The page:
It’s not very Christmassy, but there’s a lot of snow

Review: Vivien Horler

The Last Chairlift, by John Irving (Scribner)

Many years ago I was in a London book shop, torn between three books. One was John Irving’s The World According to Garp. When I couldn’t make up my mind, the shop attendant put the other two books aside and said: “Take Garp. This is the novel to end all novels.”

The Last Chairlift is a bit like that. It’s a monster of a book, nearly 900 pages, and it took me two weeks to read. It’s about New Hampshire and Aspen in Colorado, it’s about ghosts, it has gay and trans characters, movie stars, stand-up comediennes, wrestling, and a lot of skiing.

It isn’t a very Christmassy book to be posting on Christmas Day, but there is also a lot of snow.

And it’s also about tolerance and love.

The central character is Adam, whom we meet in his early teens. He’s the only child of a single mother, who is a ski instructor in Vermont. Once  Little Ray had aspirations towards being a competitive skier, but as her mother pointed out, she was small and light, and to be a serious downhill contender you need weight.

In 1941 she took part in the Women’s National Slalom Championship in Aspen, but although she did not do well, she did come home pregnant. Ray won’t be drawn on the identity of Adam’s father, saying only that she had wanted a child “with no strings attached”. And she would add: “You’re my one and only, sweetie.”

But in fact Ray has a few loves. One is Elliot, the English teacher at Adam’s private school, who is also a very small wrestling coach. Ray likes small men, and she marries Elliot at an extremely eventful wedding which for a number of reasons no one ever forgets.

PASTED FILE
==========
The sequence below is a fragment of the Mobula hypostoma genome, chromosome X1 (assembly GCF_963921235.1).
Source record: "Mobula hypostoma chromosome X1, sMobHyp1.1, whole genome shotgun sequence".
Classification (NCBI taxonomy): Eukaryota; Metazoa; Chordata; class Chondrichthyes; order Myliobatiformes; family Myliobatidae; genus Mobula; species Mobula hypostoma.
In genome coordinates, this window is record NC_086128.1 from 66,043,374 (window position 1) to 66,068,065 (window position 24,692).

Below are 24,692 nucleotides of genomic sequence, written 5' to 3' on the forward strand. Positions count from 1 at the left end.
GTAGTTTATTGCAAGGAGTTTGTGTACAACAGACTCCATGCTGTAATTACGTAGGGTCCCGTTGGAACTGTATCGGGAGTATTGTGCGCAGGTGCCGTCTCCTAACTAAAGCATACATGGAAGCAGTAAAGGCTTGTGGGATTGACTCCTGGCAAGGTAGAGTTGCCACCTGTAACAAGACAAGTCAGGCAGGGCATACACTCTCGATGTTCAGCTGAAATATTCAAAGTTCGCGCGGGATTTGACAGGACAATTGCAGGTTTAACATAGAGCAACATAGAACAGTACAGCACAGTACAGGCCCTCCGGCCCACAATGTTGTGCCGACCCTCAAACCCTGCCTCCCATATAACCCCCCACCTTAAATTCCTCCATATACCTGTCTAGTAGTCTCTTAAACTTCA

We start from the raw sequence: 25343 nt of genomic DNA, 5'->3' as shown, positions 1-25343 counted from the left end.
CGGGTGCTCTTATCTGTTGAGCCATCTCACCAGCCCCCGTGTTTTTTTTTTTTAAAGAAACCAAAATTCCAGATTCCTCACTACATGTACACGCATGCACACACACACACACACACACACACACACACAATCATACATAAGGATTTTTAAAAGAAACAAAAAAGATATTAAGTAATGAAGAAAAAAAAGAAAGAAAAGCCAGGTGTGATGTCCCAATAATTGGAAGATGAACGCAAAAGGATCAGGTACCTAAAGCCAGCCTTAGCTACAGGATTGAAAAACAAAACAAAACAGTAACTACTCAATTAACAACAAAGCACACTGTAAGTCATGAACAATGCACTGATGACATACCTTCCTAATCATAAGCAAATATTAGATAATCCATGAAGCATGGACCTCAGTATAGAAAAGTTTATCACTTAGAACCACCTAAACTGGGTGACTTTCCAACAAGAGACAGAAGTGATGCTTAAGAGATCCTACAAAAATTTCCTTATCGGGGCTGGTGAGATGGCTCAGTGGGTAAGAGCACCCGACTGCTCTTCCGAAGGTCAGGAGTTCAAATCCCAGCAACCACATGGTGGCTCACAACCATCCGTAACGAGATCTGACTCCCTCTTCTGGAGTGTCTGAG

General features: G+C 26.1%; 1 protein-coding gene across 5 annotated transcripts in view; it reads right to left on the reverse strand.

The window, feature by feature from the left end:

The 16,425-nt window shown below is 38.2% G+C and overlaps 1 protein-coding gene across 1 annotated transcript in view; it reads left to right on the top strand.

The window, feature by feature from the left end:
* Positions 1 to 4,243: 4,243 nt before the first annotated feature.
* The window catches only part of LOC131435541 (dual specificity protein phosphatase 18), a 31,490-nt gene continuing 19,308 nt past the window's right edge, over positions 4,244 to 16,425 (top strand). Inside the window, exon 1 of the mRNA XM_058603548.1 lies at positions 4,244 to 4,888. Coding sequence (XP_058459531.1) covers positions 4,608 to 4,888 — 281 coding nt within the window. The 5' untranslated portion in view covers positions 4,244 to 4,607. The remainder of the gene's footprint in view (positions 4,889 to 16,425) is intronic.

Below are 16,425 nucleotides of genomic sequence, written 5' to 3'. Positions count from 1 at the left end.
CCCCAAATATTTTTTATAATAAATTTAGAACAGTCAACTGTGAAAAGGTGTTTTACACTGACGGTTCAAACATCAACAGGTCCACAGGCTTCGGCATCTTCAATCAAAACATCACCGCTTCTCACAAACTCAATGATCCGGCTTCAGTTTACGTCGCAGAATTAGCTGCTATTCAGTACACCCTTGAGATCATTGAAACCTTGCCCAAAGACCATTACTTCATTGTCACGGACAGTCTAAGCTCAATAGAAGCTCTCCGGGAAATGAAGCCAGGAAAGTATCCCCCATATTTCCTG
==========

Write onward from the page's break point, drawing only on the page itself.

She also turns out to be in love with Molly, her matron of honour and a woman who makes her living as a ski trail groomer. They go on to the mountain after the ski lifts stop for the day and tidy the trails.

Somehow, although it seems unlikely, Ray, Molly and Elliot (he’s a snowshoer – it’s a real winter sport, I looked it up) make it work, and Elliot becomes a staunch and loving stepfather to Adam.

Two other key characters are Adam’s cousin Nora, who is a stand-up comic, and her partner Em, a pantomimist who has stopped speaking. Fortunately Em is a gifted mimer and Nora is able to translate for her. But Em is not entirely silent – she is known for her very loud orgasms.

Well before Adam is old enough to go to Aspen on his own to see where his life began, so to speak, he has started seeing ghosts. There is his grandfather, who used to teach English grammar, and then a motley crew from Aspen – a few 19th century miners from the time when Aspen was at the centre of silver rush, a cowboy, a hotel cleaner who could be Italian or Mexican, and a boy in his early teens who wears a bobble hat and shovels snow.

Adam will meet these ghosts when he goes to the Hotel Jerome in Aspen and unravels the secrets of his past.

Adam, who becomes a best-selling author, also meets Grace, a publisher. She comes from a proper family, and when she and Adam marry and have a son, Grace starts to worry that Adam’s unconventional family will lead little Matthew astray.

But as becomes clear, Ray, Elliot, Molly, Nora and Em may be unconventional, but they are loyal and devoted to each other, and to Adam and Matthew as well.

A great deal happens in this novel, from wrestling and muggings to an onstage shooting and death in the snow – several deaths in the snow. In some places it’s a bit slow-going, particularly if you’re not wild about movies of the 1950s, wrestling and skiing greats, but by the time you get to the end the characters have worked their way into your heart.



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